High prices and short supplies caused by adverse weather for California and Arizona continue for a second week but growers with desert crops say supplies should level out by between late November and early December.
The commodity most affected as of mid-November continues to be romaine, which was fetching record prices of $38 per carton. On Nov. 18, the U.S. Department of Agriculture reported a price of $38.65 for carton 24s of California romaine, up from $11.56-14.50 last year at the same time.
Margaret D’Arrigo-Martin, executive vice president of sales and marketing for romaine giant D’Arrigo Bros. Co., Salinas, Calif., said Yuma, Ariz., romaine and romaine heart yields will stabilize by Thanksgiving and the company doesn’t expect any supply gaps to continue past that time.
“I think everyone is in the same position,” D’Arrigo-Martin said.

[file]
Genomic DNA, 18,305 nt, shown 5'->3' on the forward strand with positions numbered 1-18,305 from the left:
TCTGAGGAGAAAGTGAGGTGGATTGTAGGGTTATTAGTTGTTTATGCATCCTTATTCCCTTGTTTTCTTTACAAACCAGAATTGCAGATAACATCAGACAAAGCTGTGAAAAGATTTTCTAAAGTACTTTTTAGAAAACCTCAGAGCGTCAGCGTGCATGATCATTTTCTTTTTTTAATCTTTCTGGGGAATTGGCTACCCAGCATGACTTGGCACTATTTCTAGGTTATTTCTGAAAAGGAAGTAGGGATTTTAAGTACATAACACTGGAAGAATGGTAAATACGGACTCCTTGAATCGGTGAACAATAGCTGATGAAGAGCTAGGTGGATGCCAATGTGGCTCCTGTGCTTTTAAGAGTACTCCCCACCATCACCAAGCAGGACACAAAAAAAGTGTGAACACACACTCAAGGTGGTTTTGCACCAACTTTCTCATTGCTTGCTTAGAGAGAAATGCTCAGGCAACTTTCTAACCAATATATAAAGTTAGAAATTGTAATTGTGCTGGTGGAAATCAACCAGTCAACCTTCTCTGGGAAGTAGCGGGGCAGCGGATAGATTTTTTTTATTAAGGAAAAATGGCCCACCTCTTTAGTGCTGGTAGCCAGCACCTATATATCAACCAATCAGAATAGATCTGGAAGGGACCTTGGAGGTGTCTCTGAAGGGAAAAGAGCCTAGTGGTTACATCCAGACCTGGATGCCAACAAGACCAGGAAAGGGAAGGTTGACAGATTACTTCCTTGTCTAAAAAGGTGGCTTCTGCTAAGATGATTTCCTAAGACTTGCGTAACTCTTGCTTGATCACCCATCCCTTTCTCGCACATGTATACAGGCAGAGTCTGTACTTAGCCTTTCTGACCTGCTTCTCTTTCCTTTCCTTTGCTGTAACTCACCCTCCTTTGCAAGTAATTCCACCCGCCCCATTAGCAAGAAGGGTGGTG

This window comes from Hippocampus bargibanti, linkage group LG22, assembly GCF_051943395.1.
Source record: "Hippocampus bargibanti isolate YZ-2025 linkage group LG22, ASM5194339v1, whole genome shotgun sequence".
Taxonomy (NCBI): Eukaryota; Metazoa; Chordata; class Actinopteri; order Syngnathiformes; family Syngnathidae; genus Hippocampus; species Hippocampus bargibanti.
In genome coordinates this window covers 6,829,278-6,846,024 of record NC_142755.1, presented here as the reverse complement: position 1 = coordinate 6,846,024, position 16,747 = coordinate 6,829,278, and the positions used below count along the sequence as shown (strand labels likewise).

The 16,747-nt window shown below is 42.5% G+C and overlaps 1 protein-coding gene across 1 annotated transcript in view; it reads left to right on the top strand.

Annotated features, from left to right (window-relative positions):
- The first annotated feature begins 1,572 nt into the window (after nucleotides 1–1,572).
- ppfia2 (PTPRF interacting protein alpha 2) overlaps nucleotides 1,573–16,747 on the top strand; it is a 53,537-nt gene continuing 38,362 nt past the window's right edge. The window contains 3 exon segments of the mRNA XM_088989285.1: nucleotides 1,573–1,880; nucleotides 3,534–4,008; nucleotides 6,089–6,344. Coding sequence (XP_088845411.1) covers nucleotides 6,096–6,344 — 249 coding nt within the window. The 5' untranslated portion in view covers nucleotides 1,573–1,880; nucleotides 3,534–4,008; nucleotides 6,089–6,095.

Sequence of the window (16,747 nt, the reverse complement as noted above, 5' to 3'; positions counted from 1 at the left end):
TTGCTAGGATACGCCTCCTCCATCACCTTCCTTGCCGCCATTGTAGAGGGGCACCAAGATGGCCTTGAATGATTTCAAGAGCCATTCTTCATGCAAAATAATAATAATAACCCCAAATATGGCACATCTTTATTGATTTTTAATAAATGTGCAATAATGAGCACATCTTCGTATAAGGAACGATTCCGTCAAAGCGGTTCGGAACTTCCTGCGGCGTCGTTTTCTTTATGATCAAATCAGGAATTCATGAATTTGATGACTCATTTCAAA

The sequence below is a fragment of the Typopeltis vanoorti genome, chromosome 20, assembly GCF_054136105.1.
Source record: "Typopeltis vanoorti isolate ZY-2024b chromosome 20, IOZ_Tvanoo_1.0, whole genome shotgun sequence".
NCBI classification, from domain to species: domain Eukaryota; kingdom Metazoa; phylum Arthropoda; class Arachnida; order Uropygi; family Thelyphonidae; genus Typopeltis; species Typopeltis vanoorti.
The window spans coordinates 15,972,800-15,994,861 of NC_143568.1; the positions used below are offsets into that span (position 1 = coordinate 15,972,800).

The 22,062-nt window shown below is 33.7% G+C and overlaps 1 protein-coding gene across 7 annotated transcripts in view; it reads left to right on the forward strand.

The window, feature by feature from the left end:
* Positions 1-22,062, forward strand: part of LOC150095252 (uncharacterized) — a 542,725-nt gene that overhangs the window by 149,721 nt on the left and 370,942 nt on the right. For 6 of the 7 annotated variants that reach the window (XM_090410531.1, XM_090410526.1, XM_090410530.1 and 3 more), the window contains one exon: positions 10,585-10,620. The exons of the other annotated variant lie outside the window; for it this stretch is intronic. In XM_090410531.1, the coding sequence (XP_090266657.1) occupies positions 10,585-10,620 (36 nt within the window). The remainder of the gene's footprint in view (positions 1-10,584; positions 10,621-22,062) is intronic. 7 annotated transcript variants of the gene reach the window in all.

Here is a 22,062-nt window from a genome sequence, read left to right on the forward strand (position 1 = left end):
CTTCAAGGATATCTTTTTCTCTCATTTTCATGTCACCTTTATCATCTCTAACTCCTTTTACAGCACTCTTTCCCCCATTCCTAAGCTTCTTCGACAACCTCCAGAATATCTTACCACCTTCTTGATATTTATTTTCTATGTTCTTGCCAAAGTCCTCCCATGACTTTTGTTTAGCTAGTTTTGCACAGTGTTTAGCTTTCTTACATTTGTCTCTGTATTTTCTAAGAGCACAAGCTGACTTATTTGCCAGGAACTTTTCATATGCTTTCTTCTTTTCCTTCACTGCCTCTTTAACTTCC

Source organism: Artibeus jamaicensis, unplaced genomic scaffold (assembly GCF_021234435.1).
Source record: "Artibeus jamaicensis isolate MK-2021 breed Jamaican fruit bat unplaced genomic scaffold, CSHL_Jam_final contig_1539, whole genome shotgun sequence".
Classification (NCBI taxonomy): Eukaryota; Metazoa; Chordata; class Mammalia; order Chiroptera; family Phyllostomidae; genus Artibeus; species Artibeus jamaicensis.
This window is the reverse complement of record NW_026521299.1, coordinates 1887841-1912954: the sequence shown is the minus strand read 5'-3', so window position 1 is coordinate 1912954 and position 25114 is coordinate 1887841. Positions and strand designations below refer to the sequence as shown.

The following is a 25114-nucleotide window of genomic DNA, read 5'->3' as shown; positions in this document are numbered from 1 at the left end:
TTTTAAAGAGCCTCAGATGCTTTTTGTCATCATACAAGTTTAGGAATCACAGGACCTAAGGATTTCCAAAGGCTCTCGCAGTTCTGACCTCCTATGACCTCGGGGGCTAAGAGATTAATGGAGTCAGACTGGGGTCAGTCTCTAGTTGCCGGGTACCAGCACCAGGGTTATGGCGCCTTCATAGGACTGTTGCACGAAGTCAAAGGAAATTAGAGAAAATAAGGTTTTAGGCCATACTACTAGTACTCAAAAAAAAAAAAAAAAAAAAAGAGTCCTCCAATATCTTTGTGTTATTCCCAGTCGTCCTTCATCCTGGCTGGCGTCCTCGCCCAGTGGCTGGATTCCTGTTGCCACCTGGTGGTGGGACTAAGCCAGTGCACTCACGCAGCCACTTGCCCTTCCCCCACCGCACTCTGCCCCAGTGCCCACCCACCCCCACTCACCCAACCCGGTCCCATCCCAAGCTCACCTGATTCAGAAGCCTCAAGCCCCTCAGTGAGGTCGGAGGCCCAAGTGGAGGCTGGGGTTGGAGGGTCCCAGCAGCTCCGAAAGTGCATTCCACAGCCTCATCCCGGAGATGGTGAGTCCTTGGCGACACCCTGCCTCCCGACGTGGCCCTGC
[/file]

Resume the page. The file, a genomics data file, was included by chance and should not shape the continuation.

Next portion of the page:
Because the company transitions its lettuce directly from Salinas to Yuma in early November, skipping the intermediary three weeks most grower-shippers spend in Huron, Calif., D’Arrigo-Martin said its romaine avoided some of the weather problems in California but still faced light supplies. The company has asked its customers “to be patient with us,” she said, as they try to fill as many orders as they can.
Duda Farm Fresh Foods, Salinas, is also in the midst of short supplies for its leafy green varieties, expect for green leaf, said Sammy Duda, vice president of western vegetable operations. Because so much of what Duda sells is under contract, Duda said they are receiving higher prices for their lettuces but not the highs seen on the open market.
“Supplies should improve as we move to Yuma” in late November, Duda said.
USDA reported prices of up to $24 for 24s of iceberg lettuce from Huron, and up to $20 for 24s of iceberg from Arizona.